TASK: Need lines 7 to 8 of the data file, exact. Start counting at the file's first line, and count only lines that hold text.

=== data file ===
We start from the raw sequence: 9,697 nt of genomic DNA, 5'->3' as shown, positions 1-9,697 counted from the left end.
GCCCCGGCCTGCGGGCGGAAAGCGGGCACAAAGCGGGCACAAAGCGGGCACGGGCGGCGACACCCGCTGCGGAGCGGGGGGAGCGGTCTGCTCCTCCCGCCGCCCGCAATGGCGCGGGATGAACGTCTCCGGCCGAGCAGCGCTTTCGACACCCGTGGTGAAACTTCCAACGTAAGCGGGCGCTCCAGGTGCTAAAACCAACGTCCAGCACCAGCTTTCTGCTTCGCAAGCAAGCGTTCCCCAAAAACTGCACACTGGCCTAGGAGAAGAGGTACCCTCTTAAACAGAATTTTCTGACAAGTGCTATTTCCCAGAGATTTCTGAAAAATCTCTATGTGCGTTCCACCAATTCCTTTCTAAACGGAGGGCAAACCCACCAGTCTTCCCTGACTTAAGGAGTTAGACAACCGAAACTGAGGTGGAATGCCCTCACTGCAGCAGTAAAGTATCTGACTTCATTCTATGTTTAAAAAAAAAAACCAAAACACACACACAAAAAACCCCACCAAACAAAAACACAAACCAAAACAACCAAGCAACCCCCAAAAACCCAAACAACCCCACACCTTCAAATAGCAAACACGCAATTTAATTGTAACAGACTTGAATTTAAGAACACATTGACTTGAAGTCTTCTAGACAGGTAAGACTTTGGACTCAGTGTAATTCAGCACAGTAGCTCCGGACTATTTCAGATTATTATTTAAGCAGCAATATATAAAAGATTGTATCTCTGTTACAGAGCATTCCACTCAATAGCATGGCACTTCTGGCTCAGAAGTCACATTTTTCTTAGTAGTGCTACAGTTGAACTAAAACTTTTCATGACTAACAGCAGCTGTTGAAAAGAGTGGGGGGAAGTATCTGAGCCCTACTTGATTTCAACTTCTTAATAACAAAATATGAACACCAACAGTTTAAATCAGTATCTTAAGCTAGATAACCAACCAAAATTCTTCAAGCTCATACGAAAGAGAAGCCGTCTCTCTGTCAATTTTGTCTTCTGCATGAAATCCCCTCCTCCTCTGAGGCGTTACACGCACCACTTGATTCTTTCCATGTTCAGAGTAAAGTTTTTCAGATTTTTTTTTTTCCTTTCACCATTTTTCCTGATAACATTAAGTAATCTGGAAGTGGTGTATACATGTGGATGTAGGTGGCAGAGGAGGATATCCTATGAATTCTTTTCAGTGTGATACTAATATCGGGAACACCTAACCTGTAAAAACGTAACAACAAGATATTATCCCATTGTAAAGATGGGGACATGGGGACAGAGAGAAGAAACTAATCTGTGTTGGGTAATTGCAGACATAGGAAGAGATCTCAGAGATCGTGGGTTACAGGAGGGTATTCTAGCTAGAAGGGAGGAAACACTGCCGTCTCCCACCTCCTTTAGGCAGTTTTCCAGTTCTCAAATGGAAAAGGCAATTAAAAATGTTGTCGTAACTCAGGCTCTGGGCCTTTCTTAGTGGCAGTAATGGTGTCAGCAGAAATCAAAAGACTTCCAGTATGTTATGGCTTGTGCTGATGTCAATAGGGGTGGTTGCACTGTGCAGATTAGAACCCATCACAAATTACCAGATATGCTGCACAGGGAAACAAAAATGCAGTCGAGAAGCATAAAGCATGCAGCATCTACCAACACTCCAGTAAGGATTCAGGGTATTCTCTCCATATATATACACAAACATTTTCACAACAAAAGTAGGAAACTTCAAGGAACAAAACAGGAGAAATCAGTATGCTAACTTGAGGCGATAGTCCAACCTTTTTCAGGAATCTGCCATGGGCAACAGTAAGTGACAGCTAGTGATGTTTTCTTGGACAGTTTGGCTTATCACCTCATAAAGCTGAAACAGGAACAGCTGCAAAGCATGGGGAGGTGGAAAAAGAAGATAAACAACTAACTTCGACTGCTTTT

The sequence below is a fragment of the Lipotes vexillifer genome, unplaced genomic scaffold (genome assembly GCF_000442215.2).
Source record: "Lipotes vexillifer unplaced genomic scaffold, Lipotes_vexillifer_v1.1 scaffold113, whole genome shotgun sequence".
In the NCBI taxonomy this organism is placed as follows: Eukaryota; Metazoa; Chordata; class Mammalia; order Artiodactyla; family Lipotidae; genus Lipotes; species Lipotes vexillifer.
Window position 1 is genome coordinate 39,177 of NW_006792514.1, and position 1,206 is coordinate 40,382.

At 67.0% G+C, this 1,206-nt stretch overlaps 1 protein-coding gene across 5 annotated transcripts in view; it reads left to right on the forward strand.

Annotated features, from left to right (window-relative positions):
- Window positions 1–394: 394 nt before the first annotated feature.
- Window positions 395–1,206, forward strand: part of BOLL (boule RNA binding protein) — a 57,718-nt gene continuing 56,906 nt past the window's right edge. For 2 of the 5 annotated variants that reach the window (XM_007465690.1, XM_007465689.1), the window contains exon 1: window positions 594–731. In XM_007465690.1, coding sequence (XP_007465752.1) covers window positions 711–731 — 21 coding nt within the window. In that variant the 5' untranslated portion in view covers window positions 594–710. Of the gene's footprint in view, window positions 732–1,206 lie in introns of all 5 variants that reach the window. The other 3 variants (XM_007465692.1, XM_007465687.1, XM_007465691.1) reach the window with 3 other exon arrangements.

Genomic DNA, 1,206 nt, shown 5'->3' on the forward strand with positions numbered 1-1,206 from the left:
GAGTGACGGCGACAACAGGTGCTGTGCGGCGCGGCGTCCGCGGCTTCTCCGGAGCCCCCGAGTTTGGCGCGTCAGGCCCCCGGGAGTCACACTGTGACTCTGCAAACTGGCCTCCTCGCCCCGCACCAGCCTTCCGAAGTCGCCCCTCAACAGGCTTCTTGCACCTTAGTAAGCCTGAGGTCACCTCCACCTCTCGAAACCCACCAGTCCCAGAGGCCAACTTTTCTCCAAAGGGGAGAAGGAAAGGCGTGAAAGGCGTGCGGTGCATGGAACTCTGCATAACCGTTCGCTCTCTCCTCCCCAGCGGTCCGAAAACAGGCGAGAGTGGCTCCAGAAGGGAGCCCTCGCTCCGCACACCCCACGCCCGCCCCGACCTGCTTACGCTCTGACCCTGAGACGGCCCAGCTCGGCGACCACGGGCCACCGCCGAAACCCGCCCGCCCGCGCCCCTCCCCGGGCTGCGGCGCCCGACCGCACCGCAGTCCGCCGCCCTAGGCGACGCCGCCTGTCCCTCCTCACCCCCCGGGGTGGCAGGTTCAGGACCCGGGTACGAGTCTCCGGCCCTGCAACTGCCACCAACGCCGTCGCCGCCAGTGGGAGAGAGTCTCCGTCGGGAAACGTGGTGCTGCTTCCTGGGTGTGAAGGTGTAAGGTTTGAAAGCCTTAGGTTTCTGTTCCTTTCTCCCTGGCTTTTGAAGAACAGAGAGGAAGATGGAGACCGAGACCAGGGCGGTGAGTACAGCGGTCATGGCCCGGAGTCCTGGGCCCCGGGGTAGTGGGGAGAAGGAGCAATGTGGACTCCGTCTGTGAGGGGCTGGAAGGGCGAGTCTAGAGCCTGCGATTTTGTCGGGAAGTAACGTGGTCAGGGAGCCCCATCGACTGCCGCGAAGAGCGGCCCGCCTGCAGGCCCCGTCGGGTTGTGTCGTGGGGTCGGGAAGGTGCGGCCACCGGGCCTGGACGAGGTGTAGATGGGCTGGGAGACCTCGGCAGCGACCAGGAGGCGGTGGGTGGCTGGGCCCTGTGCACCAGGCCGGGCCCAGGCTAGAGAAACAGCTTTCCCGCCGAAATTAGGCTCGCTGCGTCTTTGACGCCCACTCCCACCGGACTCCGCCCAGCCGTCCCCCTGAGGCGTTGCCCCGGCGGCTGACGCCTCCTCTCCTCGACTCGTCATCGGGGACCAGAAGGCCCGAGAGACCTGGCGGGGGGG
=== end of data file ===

At 67.0% G+C, this 1,206-nt stretch overlaps 1 protein-coding gene across 5 annotated transcripts in view; it reads left to right on the forward strand.

Annotated features, from left to right (window-relative positions):